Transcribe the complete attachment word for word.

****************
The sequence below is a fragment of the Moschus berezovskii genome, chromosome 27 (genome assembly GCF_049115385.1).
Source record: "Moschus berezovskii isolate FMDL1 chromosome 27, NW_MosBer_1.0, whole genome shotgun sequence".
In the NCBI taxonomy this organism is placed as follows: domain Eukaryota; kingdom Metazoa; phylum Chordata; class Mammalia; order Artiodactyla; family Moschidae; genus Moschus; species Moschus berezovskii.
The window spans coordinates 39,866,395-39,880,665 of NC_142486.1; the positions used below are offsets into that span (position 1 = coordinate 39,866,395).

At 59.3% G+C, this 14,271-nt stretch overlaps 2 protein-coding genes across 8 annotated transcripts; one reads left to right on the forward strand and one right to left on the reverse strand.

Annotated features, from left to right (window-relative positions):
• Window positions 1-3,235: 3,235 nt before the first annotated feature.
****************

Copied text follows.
The sequence below is a fragment of the Moschus berezovskii genome, chromosome 27 (genome assembly GCF_049115385.1).
Source record: "Moschus berezovskii isolate FMDL1 chromosome 27, NW_MosBer_1.0, whole genome shotgun sequence".
In the NCBI taxonomy this organism is placed as follows: domain Eukaryota; kingdom Metazoa; phylum Chordata; class Mammalia; order Artiodactyla; family Moschidae; genus Moschus; species Moschus berezovskii.
The window spans coordinates 39,866,395-39,880,665 of NC_142486.1; the positions used below are offsets into that span (position 1 = coordinate 39,866,395).

At 59.3% G+C, this 14,271-nt stretch overlaps 2 protein-coding genes across 8 annotated transcripts; one reads left to right on the forward strand and one right to left on the reverse strand.

Annotated features, from left to right (window-relative positions):
• Window positions 1-3,235: 3,235 nt before the first annotated feature.